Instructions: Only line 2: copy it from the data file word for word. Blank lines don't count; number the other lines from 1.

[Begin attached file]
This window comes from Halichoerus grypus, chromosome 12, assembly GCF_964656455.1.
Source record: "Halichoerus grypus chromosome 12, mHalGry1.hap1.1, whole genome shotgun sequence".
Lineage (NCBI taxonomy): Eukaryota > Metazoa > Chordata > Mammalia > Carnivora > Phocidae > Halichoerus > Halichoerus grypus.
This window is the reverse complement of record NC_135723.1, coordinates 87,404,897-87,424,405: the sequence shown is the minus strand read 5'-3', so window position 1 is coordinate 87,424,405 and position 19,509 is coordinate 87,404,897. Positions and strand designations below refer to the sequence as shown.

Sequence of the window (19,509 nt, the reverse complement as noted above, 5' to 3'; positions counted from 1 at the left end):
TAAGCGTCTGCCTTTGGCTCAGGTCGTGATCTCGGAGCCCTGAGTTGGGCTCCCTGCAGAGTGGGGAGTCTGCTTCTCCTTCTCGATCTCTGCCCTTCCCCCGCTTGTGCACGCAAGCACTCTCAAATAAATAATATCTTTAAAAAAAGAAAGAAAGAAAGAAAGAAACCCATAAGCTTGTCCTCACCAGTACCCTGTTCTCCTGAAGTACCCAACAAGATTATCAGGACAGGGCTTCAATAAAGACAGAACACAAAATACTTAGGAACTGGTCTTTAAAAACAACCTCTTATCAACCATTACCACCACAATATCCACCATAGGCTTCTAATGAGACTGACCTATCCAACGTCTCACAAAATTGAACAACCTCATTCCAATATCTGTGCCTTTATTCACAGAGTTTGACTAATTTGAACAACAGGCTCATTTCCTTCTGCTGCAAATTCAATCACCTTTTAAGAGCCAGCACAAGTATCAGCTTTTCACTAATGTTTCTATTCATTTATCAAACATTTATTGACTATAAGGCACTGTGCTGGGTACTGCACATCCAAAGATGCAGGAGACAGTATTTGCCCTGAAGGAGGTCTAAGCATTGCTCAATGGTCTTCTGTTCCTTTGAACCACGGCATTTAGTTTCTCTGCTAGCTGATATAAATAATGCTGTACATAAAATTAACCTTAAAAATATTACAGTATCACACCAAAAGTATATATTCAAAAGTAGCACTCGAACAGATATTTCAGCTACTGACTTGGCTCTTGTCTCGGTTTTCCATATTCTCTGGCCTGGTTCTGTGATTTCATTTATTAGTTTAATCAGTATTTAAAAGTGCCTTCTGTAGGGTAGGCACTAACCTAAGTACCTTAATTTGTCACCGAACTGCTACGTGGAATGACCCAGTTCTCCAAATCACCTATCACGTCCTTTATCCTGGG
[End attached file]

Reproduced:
Source record: "Halichoerus grypus chromosome 12, mHalGry1.hap1.1, whole genome shotgun sequence".